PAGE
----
Man, 39, killed by teen gunman in B15 bus shooting in Brooklyn

Angel Rojas was an innocent bystander when sources said a 14-year-old started wildly firing off shots at a rival that boarded the B15 bus at Marcus Garvey Blvd. near Greene Ave. in Bedford-Stuyvesant, Brooklyn.




A 14-year-old fiend turned a city bus into a murder scene in the flash of a gun Thursday when his bullet meant for a rival killed an innocent Brooklyn dad instead, sources said.

Angel Rojas, 39, was sitting on the B15 when the kid shot up the bus at about 6:20 p.m. at Marcus Garvey Blvd. near Greene Ave. in Bedford-Stuyvesant, cops said. Rojas, the married father of two, was shot in the back of the head.

Police took the teen, identified by relatives as Kahton Anderson, into custody and recovered a gun and six shells, cops said.

Angel Rojas was killed while doing nothing else but riding a B15 through Brooklyn around rush hour Thursday.


Angel Rojas was killed while doing nothing else but riding a B15 through Brooklyn around rush hour Thursday.

The alleged killer and some other teens were in the rear of Brooklyn-to-JFK bus No. 4184 when an apparent rival boarded and started walking toward them, sources said.

“One kid pulls out a gun and he lets off a couple of rounds,” a source said. “He’s running out of the bus, still letting rounds go, and this poor guy gets shot in the back of the head. He wasn’t the intended victim.”


Rojas' son Saury, 12, and his mom were at the hospital getting his broken finger treated when police notified them of their loss.


Rojas’ son Saury, 12, and his mom were at the hospital getting his broken finger treated when police notified them of their loss.

Members of the Bedford-Stuyvesant Volunteer Ambulance Corps rushed Rojas, who still had a pulse, to Woodhull Hospital in critical condition, police and sources said.

But the mortally wounded man died there at about 7:50 p.m., police sources said.

Neighbors were dumbfounded by the loss.

Angel Rojas, pictured here with his wife, Maria, was shot to death on the B15 bus.


Angel Rojas, pictured here with his wife, Maria, was shot to death on the B15 bus.

“He was such a good family man. All he would do is leave early to go to work, and look what happened,” said Yovanna Melo, 33, who lives next-door to the family. “This is terrible news for everyone that knew him.”

Rojas’ wife of 13 years, Maria, fell to her knees sobbing in the living room of the family’s small second-floor Brownsville apartment when she found out her husband was dead, family members said.


Angel Rojas was killed while riding a B15 bus in Brooklyn after a teenager started firing off rounds toward a rival, police sources say.


Angel Rojas was killed while riding a B15 bus in Brooklyn after a teenager started firing off rounds toward a rival, police sources say.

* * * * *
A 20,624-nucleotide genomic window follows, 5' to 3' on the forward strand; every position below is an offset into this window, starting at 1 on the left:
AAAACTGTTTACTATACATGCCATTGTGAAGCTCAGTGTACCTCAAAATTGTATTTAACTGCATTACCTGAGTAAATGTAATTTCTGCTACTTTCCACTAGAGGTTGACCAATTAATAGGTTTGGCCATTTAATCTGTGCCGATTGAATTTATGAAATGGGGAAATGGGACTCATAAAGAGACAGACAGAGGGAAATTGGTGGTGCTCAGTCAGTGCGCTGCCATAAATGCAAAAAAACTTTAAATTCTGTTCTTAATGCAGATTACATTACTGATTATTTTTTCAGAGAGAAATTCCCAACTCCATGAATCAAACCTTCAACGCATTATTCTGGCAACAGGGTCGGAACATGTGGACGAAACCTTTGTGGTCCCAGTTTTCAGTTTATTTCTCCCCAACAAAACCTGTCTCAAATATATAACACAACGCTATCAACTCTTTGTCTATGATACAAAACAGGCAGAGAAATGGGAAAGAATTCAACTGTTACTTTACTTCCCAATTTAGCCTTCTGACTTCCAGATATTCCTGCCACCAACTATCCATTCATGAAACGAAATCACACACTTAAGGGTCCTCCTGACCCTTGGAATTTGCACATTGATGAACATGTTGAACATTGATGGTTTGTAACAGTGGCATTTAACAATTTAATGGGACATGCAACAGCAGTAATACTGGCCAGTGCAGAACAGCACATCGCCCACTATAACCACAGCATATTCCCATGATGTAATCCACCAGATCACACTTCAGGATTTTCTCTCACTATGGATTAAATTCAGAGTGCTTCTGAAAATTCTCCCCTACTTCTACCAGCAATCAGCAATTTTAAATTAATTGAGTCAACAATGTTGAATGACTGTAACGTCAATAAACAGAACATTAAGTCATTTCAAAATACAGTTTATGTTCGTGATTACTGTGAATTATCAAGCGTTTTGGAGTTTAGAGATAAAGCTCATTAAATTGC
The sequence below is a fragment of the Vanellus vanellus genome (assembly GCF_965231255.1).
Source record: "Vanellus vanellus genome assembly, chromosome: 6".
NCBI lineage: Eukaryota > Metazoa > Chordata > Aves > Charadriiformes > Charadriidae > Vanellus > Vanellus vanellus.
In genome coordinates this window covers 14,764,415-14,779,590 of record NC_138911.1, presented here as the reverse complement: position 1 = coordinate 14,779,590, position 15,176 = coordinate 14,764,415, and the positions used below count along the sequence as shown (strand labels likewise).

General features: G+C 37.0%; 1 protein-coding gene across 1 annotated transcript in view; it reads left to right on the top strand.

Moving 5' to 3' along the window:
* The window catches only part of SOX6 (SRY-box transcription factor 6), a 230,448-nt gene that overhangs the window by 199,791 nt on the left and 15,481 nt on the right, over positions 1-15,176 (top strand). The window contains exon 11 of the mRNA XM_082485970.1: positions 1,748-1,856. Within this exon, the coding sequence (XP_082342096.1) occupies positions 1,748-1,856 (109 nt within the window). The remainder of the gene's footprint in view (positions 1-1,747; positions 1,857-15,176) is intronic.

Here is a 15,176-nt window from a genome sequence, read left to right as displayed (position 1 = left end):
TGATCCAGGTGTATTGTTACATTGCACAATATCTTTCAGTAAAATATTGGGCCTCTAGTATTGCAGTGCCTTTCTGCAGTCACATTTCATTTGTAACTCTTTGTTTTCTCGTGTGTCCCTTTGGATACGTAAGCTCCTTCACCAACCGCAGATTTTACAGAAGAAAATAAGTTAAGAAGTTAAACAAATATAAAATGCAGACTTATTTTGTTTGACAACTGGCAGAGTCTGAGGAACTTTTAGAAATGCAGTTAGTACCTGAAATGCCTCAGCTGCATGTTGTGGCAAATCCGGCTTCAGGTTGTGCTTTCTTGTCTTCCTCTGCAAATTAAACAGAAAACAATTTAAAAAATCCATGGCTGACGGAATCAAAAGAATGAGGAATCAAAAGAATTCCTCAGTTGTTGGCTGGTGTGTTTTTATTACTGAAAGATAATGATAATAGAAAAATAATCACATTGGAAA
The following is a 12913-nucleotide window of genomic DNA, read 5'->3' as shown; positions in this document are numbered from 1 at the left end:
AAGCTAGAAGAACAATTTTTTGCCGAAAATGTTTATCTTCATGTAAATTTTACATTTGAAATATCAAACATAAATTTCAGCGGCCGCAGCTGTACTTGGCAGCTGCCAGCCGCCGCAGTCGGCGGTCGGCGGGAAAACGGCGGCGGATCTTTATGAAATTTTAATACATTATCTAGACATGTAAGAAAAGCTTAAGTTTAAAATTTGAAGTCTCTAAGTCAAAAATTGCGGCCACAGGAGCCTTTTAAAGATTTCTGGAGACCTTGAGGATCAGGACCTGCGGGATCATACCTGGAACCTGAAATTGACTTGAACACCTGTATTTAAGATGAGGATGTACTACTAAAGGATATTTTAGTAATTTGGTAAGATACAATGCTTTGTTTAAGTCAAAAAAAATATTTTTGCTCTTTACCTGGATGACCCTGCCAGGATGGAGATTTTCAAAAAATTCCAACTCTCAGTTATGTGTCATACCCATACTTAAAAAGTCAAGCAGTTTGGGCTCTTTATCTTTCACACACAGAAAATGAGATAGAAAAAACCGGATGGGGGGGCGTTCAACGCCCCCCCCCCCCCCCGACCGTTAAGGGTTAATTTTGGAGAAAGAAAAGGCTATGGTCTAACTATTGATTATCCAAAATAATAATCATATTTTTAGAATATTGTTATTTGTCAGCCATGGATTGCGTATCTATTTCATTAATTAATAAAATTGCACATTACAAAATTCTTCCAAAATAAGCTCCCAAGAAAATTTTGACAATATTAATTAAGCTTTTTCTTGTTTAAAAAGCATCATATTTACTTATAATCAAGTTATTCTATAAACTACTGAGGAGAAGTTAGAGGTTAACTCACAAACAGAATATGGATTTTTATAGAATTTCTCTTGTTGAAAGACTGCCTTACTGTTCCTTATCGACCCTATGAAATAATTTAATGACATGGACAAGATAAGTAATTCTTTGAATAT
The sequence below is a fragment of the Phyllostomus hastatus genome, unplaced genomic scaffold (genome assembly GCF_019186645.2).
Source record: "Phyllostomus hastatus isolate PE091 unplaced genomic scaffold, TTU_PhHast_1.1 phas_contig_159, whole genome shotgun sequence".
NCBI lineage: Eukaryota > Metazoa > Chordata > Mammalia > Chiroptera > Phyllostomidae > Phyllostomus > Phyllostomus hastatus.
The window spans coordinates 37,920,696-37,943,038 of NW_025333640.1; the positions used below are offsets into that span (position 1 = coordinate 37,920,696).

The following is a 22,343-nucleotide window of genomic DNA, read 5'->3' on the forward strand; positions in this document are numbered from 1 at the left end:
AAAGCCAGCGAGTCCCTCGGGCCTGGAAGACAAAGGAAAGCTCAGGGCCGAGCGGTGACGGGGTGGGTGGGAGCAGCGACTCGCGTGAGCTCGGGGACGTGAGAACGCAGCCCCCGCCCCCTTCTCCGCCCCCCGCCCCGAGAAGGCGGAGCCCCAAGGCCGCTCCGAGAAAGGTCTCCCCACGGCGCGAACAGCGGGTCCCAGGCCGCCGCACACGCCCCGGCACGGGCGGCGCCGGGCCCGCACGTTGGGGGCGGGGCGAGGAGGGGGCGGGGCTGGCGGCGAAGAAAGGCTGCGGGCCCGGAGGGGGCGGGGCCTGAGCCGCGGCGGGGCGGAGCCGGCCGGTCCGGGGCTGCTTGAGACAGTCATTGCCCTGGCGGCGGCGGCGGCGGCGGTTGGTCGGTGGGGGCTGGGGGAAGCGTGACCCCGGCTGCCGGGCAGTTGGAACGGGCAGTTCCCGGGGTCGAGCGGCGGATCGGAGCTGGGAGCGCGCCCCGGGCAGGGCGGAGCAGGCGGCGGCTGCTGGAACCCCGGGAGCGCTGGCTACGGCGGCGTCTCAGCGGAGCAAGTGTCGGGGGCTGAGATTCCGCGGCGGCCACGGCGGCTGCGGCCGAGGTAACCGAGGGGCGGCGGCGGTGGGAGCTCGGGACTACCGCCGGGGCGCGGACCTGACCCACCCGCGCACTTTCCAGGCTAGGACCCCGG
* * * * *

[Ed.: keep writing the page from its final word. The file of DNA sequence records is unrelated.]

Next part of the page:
The victim’s 12-year-old son, Saury, and 8-year-old daughter, April, also crumbled at their mother’s side. The young boy tried to make sense of the senseless.

“I’m 12, he’s 14. He was too small to be around a gun like that,” Saury said. “My dad would still be alive right now . . .”

Rojas uprooted his family from their native Dominican Republic and came to America four years ago in search of a better life that didn’t come easy.

Police say a 14-year-old is behind the deadly shooting on a B15 bus that killed an bystander.


Police say a 14-year-old is behind the deadly shooting on a B15 bus that killed an bystander.

The hard-working dad took the B15 bus every morning at 6 a.m. to his job at a fruit stand on Grand Ave., his family said. He worked a 12-hour shift before coming home to rest and get ready for his second job at a deli on Clarkson St.

“My dad was a nice guy. Every day he’d work for us. Every time he came home he used to come give me a hug,” said Saury, who had tears in his eyes.

A source said the teen had been exiting the bus as he sprayed gunfire toward his rival inside. One of the bullets hit rider Angel Rojas in the head.


A source said the teen had been exiting the bus as he sprayed gunfire toward his rival inside. One of the bullets hit rider Angel Rojas in the head.

Cops found their teen suspect with an unloaded gun shortly after the shooting, police said.

The alleged punk killer and two pals were taken into custody and brought to the 79th Precinct stationhouse for questioning, police sources said.

The six shell casings were found at the scene, police sources said.

The public transportation mayhem took place on a B15 bus near the intersection of Marcus Garvey Blvd. and Lafayette Ave. in Brooklyn.


The public transportation mayhem took place on a B15 bus near the intersection of Marcus Garvey Blvd. and Lafayette Ave. in Brooklyn.

No charges had been filed in the killing by early Friday, police said.

“He’s just a good kid,” Anderson’s grandfather, William Green, said outside the stationhouse.


“This is the ghetto. You hang out with the wrong crowd and things happen,” the Brooklyn resident said. “This is his first real contact with the police.”

The tragedy on the B15 comes almost three weeks after another shooting involving a Brooklyn bus. Police say rookie cop James Li, 26, was blasted three times in the legs in February by a fare beater who turned out to be wanted on a drug charge.

Rashun Robinson, 28, was leaving through the back door of the B46 bus on Empire Blvd. in Crown Heights at about 5 p.m. when he was caught by Li.

The ex-con and reputed Bloods member was determined to dodge jail time at any cost and opened fire while running from the bus, police said.

With Kerry Burke, Rocco Parascandola and Tina Moore